Kenyan welcome

Kenyan welcome

Friday, December 2, 2022

Leaving is hard, but the memories are forever

Dear Friends,

We have again reached that point in our trip when it is time to say goodbye. This is always such a bittersweet time for us…we are tired and ready to come home, but simultaneously realize that some our recent acquaintances will not be seen again. One thing has become apparent to us  over the years however:  our circle of “Tenwek friends” is ever enlarging, and one never knows when these connections may someday “intersect.”  For example, we first met Jonathon and Chelsea Swanson when Jonathon was an emergency medicine physician doing a fellowship in ultrasound in 2019. Three years later, we unexpectedly meet up again at Tenwek where they are now serving a 2-year commitment through the Samaritan’s Purse postgraduate program…such a sweet reunion it was! Many of the Kenyan doctors that we are now working with, we first met when they were medical students rotating through Tenwek Hospital. Dr Mike Chupp who is now the head of CMDA in the US,  we first met while he was serving as a surgeon/orthopedist at Tenwek. We recently had the pleasure of reconnecting with an old acquaintance from many years ago – Dilley (see photo below), who is a lifelong missionary to Kenya (along with his wife Ruth). Dilley has now become a patient at Tenwek and is travelling 8-9 hours from his home to receive regular care in the eye clinic. In the past, we have spent many hours listening with pleasure to Dilley recount stories of his time in Kenya, but never expected to see him or Ruth again. On our last night at the guesthouse this year, Dilley turned up to have dinner with us, and the reunion time was an unexpected joyous occasion! Of course, no trip to Kenya would be complete without a visit to our dear sister-in-Christ, Matilda Ongondi (see photos). I met Matilda on my first trip to Tenwek when she was serving as the head of the medical team that I was assigned to. She was my “lifeline” to the foreign world of Kenyan medicine, and was so sweet, faith-filled, and kind, that she has since become a forever friend. As many of you know, we also had the pleasure of hosting her at our home in San Antonio some years later when she just happened to being going there to study hematology/oncology at the UT Health Science Center SA. She is now a part of our extended Tenwek Family. Lastly, we are now headed out to reconnect with our dear friends – Peter and Petra Axt. We first connected with the Axts when they were serving together on a medical/surgical team in Guatemala. At that time, they were living in the Netherlands, and we never anticipated seeing them again. As Marilyn and I began making annual trips to Kenya, our journey often took us via connecting flights through Amsterdam. On one of these occasions, we decided to attempt to meet up with Peter and Petra on our way home. We met in Amsterdam and had a lovely reunion with them. Subsequently, we have tried to meet up with them annually on our way home from Tenwek. We have had some memorable times together in Prague, Bruges, Athens, and Lisbon…this year we are planning to visit them in their new retirement residence in Faro, Portugal. As we make plans to depart for Portugal this evening, we reflect back on all the wonderful blessings that we have encountered on our various times of service in Central America, and more recently in Kenya. Some of the biggest blessings have been the friendships that we have made along the way!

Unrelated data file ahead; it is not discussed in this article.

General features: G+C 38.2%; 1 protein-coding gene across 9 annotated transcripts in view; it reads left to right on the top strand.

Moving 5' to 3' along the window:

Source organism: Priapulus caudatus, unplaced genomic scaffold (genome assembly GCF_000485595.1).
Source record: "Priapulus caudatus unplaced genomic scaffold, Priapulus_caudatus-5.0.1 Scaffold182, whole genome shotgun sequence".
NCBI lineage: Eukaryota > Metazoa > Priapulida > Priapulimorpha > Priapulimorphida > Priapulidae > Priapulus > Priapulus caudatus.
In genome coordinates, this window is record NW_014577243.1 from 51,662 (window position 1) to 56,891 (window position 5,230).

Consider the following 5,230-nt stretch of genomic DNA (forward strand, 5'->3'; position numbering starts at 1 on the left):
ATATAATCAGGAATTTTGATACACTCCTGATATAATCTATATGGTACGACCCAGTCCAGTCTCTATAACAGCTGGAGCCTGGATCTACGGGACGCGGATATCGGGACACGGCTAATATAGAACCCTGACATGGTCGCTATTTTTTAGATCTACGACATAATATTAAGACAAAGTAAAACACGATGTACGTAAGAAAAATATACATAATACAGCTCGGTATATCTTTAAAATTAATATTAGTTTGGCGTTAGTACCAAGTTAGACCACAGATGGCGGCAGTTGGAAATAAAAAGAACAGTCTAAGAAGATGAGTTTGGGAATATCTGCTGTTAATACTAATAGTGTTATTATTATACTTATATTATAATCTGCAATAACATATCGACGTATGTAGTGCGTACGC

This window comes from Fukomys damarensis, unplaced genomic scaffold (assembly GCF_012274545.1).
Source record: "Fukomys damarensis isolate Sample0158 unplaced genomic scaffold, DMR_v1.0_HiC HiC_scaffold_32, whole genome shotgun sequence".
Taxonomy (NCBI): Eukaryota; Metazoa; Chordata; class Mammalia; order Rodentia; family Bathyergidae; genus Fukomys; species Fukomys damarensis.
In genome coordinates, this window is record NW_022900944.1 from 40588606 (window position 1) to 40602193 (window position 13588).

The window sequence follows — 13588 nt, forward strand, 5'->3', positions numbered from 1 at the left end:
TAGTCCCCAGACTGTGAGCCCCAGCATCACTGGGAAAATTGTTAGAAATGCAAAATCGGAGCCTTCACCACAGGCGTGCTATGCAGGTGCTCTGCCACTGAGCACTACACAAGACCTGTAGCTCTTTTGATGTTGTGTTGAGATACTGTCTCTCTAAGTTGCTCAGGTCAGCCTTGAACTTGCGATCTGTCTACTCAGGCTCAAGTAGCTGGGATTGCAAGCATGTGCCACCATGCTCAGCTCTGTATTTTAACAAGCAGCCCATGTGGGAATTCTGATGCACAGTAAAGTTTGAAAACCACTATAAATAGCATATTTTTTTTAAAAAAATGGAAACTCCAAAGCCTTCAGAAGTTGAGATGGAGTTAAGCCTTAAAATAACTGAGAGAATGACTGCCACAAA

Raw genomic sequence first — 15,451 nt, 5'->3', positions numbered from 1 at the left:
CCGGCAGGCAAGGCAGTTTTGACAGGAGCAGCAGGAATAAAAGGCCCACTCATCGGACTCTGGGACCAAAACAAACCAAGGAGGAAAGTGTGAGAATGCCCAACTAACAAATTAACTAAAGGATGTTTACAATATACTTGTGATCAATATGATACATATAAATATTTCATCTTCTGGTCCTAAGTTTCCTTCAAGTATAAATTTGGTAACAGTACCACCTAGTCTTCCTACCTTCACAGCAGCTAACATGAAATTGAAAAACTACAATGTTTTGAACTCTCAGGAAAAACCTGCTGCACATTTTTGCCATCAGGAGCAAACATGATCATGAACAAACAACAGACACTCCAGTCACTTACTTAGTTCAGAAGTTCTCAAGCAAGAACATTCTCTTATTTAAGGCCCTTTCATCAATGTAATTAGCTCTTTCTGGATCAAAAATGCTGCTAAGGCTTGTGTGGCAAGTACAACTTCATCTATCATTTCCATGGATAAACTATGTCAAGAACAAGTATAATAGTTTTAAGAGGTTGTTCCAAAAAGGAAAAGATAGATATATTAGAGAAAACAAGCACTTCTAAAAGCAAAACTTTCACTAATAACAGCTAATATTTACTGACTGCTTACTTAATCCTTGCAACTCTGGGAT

Kwaheri Kenya and Tenwek…till we meet again!

Jonathon and Chelsea Swanson

With Joshua - a medical student from Ghana, serving on the pediatric team

The OB Team - Sharon, Gideon, Brian, Cheryl, Albert, Jackie, Zapporah, Patricia, Marilyn, Monique, and Tabitha

The medical team 2022 - Dr. Obala, CO Joram, CO Wanyonyi, MO Lily, Dr Rwamba, CO Hillary, MO Rachel, and me.

Game night with the Cowles - Dean Cowles, Dr. Amanda McCoy, Dr. Monique Wubbenhorst, Marilyn, Me, and Dr. Cheryl Cowles

Reconnecting with old friends - Marilyn, Dilley, and Me.  Dilley and wife Ruth are lifelong missionaries to Kenya.

A visit with Dr. Matilda Ongondi in Nairobi.

Matilda and Marilyn

Such a sweet long-term friendship - Dr. Matilda Ongondi 💞💞

Sunday, November 27, 2022

Thanksgiving at Tenwek - part two


Thanksgiving at Tenwek


We usually travel to Tenwek in September. COVID altered that schedule, and we are experiencing the benefits of this trip at a different season.

This Thanksgiving is coupled with the start of Advent. Thanksgiving at Tenwek is not a recognized event. The long-term missionaries here had a Thanksgiving prayer time Thursday evening after a ‘business as usual’ busy day at the hospital. I (Marilyn) was on-call but was able to participate in the shared prayers of thankfulness before I was called away to an emergency cesarean section (he is a beautiful, healthy, baby boy). One of the thanks lifted up was for the progressive availability of technologies here to keep us in closer contact with our families at home: facetime, ZOOM, texting, etc. These were not available to us so readily when we started coming here 10 years ago. These allow us to communicate on those special family times when we are separated by many miles and time zones.

The first day of Advent is symbolized by the lighting of the candle of Hope. Tenwek Hospital is fueled by the Hope that as “We Treat…”, we know and believe, that it is “…Jesus (that) Heals”.

Thanksgiving gratitude leads to hope for the future.